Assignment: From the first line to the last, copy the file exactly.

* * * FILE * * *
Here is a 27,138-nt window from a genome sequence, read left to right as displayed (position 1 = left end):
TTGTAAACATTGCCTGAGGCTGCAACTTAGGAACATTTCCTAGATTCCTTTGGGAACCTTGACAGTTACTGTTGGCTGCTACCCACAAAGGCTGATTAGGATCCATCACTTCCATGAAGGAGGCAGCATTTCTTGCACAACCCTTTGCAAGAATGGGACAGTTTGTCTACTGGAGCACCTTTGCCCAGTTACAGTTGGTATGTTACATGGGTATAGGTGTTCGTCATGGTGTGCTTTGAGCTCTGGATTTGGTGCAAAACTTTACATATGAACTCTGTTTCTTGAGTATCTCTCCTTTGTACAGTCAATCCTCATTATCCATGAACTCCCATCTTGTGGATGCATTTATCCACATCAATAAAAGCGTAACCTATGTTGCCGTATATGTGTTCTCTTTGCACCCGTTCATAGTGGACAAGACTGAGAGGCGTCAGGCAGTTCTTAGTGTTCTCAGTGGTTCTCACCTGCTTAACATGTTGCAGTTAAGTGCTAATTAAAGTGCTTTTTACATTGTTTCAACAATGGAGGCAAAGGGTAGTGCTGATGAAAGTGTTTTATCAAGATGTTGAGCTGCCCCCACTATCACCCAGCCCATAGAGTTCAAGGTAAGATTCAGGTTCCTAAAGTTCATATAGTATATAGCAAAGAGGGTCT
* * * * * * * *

Here is a 27,138-nt window from a genome sequence, read left to right as displayed (position 1 = left end):
TTGTAAACATTGCCTGAGGCTGCAACTTAGGAACATTTCCTAGATTCCTTTGGGAACCTTGACAGTTACTGTTGGCTGCTACCCACAAAGGCTGATTAGGATCCATCACTTCCATGAAGGAGGCAGCATTTCTTGCACAACCCTTTGCAAGAATGGGACAGTTTGTCTACTGGAGCACCTTTGCCCAGTTACAGTTGGTATGTTACATGGGTATAGGTGTTCGTCATGGTGTGCTTTGAGCTCTGGATTTGGTGCAAAACTTTACATATGAACTCTGTTTCTTGAGTATCTCTCCTTTGTACAGTCAATCCTCATTATCCATGAACTCCCATCTTGTGGATGCATTTATCCACATCAATAAAAGCGTAACCTATGTTGCCGTATATGTGTTCTCTTTGCACCCGTTCATAGTGGACAAGACTGAGAGGCGTCAGGCAGTTCTTAGTGTTCTCAGTGGTTCTCACCTGCTTAACATGTTGCAGTTAAGTGCTAATTAAAGTGCTTTTTACATTGTTTCAACAATGGAGGCAAAGGGTAGTGCTGATGAAAGTGTTTTATCAAGATGTTGAGCTGCCCCCACTATCACCCAGCCCATAGAGTTCAAGGTAAGATTCAGGTTCCTAAAGTTCATATAGTATATAGCAAAGAGGGTCT